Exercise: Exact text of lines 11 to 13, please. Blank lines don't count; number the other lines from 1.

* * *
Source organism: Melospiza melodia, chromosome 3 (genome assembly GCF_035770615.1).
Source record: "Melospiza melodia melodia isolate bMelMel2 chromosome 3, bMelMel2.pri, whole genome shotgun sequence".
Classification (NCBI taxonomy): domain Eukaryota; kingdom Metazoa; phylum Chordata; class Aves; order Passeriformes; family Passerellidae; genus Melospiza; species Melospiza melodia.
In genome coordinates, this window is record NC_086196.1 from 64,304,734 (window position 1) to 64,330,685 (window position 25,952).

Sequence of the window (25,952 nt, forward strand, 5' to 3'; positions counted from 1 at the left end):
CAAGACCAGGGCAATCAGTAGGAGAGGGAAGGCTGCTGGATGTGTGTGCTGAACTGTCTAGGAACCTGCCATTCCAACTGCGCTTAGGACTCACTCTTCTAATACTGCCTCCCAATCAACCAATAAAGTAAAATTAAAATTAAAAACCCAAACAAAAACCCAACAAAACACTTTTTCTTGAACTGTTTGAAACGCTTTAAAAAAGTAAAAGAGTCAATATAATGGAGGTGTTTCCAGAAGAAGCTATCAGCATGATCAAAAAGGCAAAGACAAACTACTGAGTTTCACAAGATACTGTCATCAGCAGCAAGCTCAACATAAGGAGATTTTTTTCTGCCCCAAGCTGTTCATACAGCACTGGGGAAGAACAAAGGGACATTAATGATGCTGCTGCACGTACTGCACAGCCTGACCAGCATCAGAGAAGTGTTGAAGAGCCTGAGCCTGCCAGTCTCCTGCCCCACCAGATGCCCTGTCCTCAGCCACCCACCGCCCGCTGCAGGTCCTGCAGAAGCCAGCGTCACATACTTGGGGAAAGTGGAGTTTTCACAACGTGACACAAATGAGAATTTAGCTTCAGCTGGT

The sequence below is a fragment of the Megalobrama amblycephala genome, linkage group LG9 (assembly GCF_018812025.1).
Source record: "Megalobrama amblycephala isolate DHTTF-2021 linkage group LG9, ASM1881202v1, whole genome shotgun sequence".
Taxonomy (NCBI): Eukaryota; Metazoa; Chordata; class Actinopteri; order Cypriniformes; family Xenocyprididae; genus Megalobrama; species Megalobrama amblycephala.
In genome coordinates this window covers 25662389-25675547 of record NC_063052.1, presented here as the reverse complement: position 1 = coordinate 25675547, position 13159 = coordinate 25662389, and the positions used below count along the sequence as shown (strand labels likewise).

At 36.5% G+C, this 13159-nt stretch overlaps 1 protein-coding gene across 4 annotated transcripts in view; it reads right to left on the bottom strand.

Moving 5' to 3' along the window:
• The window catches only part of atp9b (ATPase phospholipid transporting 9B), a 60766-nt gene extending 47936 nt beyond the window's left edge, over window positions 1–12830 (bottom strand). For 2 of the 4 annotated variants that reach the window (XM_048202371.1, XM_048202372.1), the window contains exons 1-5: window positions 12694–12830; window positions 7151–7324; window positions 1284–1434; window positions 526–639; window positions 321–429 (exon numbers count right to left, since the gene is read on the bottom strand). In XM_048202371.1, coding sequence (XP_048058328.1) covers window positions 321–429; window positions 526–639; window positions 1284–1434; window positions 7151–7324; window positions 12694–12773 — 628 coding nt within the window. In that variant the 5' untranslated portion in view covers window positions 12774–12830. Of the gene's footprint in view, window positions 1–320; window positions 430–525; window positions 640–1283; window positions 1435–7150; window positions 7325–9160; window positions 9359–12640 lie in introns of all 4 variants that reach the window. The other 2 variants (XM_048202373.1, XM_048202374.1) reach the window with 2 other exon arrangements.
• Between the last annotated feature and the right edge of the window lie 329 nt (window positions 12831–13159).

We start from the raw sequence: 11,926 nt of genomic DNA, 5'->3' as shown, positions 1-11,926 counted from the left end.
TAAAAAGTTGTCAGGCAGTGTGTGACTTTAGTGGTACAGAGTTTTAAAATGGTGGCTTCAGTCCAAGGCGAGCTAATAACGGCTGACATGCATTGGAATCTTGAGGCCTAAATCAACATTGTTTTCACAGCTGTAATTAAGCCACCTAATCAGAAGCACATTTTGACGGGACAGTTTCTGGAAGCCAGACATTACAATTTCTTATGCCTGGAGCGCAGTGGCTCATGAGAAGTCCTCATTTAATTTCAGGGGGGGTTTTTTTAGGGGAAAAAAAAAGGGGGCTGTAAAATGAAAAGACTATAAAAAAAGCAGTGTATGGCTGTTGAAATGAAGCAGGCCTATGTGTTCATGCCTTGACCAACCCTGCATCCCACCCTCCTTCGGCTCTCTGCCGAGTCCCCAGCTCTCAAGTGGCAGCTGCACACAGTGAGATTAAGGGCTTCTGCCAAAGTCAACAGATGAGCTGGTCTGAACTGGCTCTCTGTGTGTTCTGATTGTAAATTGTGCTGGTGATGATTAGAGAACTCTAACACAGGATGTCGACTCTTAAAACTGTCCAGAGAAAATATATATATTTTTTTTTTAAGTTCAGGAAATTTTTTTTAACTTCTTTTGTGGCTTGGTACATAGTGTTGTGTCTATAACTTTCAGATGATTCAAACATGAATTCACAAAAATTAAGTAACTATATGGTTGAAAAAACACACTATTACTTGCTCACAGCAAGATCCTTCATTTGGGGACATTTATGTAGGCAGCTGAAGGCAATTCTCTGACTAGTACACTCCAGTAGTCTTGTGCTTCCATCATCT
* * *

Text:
At 36.5% G+C, this 13159-nt stretch overlaps 1 protein-coding gene across 4 annotated transcripts in view; it reads right to left on the bottom strand.

Moving 5' to 3' along the window:
• The window catches only part of atp9b (ATPase phospholipid transporting 9B), a 60766-nt gene extending 47936 nt beyond the window's left edge, over window positions 1–12830 (bottom strand). For 2 of the 4 annotated variants that reach the window (XM_048202371.1, XM_048202372.1), the window contains exons 1-5: window positions 12694–12830; window positions 7151–7324; window positions 1284–1434; window positions 526–639; window positions 321–429 (exon numbers count right to left, since the gene is read on the bottom strand). In XM_048202371.1, coding sequence (XP_048058328.1) covers window positions 321–429; window positions 526–639; window positions 1284–1434; window positions 7151–7324; window positions 12694–12773 — 628 coding nt within the window. In that variant the 5' untranslated portion in view covers window positions 12774–12830. Of the gene's footprint in view, window positions 1–320; window positions 430–525; window positions 640–1283; window positions 1435–7150; window positions 7325–9160; window positions 9359–12640 lie in introns of all 4 variants that reach the window. The other 2 variants (XM_048202373.1, XM_048202374.1) reach the window with 2 other exon arrangements.